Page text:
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AI-based index that can predict the risk of falls for those over 65 years old – IT in Canada Online

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The second leading cause of accidental injury and death around the world each year is being experienced by 30 per cent of people over the age of 65. Movendo Technology, in partnership with Galliera Hospital in Genoa, Italy has finished a 2-year clinical trial with 150 elderly participants which has resulted in the creation of the Silver Index. This index is an objective measure that predicts the risk of falls in the elderly and suggests specific exercises and protocols to minimize these identified risks. The foundation of this 20-minute evaluation is a proprietary AI-based algorithm which combines the robotic measurements of hunova, a programmable robotic medical device for both objective, functional evaluation and therapy. Through the evaluation of 130 parameters in a routine of seven exercises, the index can predict the risks with 95 per cent accuracy and fifteen per cent improvement for traditional evaluation measures.


AI-Based Finance is the Future We Should All be Prepared For

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However, this overview of saying how great the technology is isn't enough to feel the overall scale of the new trend, therefore we need to look at the part of the financial sector that AI manages to overhaul and turn into a thing of the future.


Company offering AI-based consultancy launched

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Muscat: The very first consultancy service that makes use of artificial intelligence (AI) was launched in Oman on Tuesday. The company, Impact Integrated, was inaugurated by Oman LNG Foundation CEO, Sheikh Khalid Al Massan. Impact Integrated founder and managing director (MD), Khalid Alhraithi claimed that it was a first of its kind venture in Middle East and North Africa (Mena). He said that the firm was an innovation radar that helps nurture said innovations. He added that name of the device they use for the purpose is Salalah 10 X.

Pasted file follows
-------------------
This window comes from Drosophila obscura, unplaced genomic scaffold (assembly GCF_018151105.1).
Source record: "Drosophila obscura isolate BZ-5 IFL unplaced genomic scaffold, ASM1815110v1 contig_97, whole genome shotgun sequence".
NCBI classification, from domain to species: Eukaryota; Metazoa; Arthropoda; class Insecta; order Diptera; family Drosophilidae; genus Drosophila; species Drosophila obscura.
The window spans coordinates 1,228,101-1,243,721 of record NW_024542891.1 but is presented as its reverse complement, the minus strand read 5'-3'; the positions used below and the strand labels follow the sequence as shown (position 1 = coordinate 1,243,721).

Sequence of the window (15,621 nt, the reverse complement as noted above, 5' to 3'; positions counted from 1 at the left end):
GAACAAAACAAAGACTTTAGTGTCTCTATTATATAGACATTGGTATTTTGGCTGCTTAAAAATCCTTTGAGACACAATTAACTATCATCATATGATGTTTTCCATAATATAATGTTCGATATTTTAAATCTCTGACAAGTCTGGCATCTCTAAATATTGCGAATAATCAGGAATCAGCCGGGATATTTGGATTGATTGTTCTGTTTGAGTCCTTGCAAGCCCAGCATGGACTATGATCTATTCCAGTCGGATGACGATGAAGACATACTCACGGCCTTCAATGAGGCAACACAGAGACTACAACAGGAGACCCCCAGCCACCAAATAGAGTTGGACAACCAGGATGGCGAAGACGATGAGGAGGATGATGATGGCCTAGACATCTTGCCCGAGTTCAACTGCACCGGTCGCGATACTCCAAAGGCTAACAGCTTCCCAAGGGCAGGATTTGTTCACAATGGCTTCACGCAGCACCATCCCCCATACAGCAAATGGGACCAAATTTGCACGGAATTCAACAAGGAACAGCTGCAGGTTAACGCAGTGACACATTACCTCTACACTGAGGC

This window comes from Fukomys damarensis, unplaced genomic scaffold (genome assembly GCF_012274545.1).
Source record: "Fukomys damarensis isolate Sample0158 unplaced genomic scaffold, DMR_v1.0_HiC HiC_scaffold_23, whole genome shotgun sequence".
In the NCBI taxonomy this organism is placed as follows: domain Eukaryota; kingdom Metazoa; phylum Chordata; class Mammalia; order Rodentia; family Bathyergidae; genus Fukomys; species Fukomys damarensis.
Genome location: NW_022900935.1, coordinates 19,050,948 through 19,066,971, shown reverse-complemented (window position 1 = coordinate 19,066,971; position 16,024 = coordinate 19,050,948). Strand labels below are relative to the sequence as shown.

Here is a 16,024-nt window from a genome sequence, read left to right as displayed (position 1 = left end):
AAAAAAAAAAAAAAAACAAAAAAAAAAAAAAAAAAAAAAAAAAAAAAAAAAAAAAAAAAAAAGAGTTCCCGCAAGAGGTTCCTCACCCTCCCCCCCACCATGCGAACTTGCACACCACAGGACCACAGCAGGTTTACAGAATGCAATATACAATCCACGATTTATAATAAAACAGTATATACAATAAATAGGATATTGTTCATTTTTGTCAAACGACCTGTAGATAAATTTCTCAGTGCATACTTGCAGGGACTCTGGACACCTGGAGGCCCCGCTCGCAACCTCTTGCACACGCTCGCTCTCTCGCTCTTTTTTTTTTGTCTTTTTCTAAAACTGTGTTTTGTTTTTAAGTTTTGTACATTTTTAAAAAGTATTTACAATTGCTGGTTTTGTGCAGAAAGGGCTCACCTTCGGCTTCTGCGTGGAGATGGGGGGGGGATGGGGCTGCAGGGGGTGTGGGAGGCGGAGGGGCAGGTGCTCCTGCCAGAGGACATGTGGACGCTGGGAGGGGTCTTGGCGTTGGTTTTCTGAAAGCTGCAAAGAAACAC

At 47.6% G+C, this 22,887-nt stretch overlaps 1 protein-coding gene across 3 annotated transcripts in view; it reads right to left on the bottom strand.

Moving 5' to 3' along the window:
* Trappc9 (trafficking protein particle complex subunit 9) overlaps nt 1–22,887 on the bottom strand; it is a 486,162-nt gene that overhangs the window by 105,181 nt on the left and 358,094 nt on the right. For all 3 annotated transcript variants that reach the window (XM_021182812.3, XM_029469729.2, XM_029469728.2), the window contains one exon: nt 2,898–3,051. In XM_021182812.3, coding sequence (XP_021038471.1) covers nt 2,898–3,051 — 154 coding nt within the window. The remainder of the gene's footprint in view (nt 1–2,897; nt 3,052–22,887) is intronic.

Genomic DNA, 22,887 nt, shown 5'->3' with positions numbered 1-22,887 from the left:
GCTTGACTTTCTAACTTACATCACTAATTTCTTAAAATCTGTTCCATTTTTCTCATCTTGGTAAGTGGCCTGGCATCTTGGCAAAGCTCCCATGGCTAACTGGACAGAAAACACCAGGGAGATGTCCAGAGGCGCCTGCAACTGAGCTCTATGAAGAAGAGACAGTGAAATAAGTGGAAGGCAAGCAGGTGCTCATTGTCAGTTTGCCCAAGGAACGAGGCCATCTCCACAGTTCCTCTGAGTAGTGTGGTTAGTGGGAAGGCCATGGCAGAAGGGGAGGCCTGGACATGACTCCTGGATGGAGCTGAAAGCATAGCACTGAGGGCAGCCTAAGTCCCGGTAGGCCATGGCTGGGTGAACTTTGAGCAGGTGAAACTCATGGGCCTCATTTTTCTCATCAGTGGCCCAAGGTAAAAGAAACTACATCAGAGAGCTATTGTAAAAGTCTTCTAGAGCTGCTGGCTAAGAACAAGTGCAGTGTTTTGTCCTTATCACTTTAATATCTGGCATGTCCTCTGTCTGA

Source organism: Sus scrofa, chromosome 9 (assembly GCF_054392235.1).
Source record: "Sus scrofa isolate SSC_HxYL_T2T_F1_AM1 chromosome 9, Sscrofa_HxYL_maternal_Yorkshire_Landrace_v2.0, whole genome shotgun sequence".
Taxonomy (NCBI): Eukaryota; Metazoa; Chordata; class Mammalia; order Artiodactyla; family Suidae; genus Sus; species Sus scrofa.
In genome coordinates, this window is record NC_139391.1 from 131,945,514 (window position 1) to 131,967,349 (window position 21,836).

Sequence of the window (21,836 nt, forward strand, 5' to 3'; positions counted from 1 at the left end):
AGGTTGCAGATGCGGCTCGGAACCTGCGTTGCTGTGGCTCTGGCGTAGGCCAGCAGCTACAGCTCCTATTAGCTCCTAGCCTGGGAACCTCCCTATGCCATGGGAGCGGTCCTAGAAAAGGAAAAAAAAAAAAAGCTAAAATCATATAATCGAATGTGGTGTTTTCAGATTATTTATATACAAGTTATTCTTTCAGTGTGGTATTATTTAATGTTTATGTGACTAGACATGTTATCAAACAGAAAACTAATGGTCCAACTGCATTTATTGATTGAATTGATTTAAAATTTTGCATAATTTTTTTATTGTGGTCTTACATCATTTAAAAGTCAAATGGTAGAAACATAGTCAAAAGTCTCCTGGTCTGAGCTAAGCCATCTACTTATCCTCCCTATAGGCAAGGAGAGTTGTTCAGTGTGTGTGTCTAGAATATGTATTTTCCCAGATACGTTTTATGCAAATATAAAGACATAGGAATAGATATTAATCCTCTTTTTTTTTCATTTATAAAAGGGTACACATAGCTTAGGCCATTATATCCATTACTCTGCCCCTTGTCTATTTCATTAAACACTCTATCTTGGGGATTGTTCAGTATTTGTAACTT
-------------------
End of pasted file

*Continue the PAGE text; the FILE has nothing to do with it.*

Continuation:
Postmortem: MKULTRA, An Experimental AI-Based Game

AAAI Conferences

Games are inherently situated within the cultures of their players. Players bring a wide range of knowledge and expectations to a game, and the more the game suggests connections to that culture, the stronger those expectations are and/or the more problematic they can be. MKULTRA is an experimental, AI-heavy game that ran afoul of those issues. It’s interesting to hear a talk about or to see demonstrated by the author, but frustrating for players who do not already understand its internals in some detail. In this paper, I will give a postmortem of the game, in the rough style of industry postmortems from venues such as Gamasutra or GDC. I will discuss the goals and design of the game, what went right, what went wrong, and what I should have done instead. In my discussions of the game’s problems, I’ll focus on the ways in which it frustrated the players’ cultural expectations, and what we can learn from them for the design of future games.